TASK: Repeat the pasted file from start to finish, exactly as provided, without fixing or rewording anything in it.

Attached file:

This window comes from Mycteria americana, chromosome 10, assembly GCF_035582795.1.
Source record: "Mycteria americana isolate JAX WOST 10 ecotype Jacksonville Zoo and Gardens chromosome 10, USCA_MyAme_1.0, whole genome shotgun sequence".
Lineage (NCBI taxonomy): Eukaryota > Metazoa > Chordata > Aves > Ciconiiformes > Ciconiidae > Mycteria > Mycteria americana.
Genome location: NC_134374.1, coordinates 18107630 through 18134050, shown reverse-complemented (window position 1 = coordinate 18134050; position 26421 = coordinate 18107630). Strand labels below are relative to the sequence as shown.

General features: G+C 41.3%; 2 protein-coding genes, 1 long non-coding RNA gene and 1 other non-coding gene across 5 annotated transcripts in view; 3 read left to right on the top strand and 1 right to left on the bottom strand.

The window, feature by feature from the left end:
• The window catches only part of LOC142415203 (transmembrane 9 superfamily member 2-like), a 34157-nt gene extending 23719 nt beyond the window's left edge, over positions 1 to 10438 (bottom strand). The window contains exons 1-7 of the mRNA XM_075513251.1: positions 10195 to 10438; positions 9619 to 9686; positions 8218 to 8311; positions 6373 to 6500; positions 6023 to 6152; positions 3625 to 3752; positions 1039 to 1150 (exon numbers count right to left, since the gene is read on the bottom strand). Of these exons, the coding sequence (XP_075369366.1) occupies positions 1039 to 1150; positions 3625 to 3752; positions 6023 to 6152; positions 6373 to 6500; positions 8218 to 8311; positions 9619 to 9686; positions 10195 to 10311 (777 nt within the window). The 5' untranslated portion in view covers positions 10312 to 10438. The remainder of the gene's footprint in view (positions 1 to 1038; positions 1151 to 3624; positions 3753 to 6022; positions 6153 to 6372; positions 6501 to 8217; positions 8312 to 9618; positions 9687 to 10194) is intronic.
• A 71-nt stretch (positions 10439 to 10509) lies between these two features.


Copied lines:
This window comes from Mycteria americana, chromosome 10, assembly GCF_035582795.1.
Source record: "Mycteria americana isolate JAX WOST 10 ecotype Jacksonville Zoo and Gardens chromosome 10, USCA_MyAme_1.0, whole genome shotgun sequence".
Lineage (NCBI taxonomy): Eukaryota > Metazoa > Chordata > Aves > Ciconiiformes > Ciconiidae > Mycteria > Mycteria americana.
Genome location: NC_134374.1, coordinates 18107630 through 18134050, shown reverse-complemented (window position 1 = coordinate 18134050; position 26421 = coordinate 18107630). Strand labels below are relative to the sequence as shown.

General features: G+C 41.3%; 2 protein-coding genes, 1 long non-coding RNA gene and 1 other non-coding gene across 5 annotated transcripts in view; 3 read left to right on the top strand and 1 right to left on the bottom strand.

The window, feature by feature from the left end:
• The window catches only part of LOC142415203 (transmembrane 9 superfamily member 2-like), a 34157-nt gene extending 23719 nt beyond the window's left edge, over positions 1 to 10438 (bottom strand). The window contains exons 1-7 of the mRNA XM_075513251.1: positions 10195 to 10438; positions 9619 to 9686; positions 8218 to 8311; positions 6373 to 6500; positions 6023 to 6152; positions 3625 to 3752; positions 1039 to 1150 (exon numbers count right to left, since the gene is read on the bottom strand). Of these exons, the coding sequence (XP_075369366.1) occupies positions 1039 to 1150; positions 3625 to 3752; positions 6023 to 6152; positions 6373 to 6500; positions 8218 to 8311; positions 9619 to 9686; positions 10195 to 10311 (777 nt within the window). The 5' untranslated portion in view covers positions 10312 to 10438. The remainder of the gene's footprint in view (positions 1 to 1038; positions 1151 to 3624; positions 3753 to 6022; positions 6153 to 6372; positions 6501 to 8217; positions 8312 to 9618; positions 9687 to 10194) is intronic.
• A 71-nt stretch (positions 10439 to 10509) lies between these two features.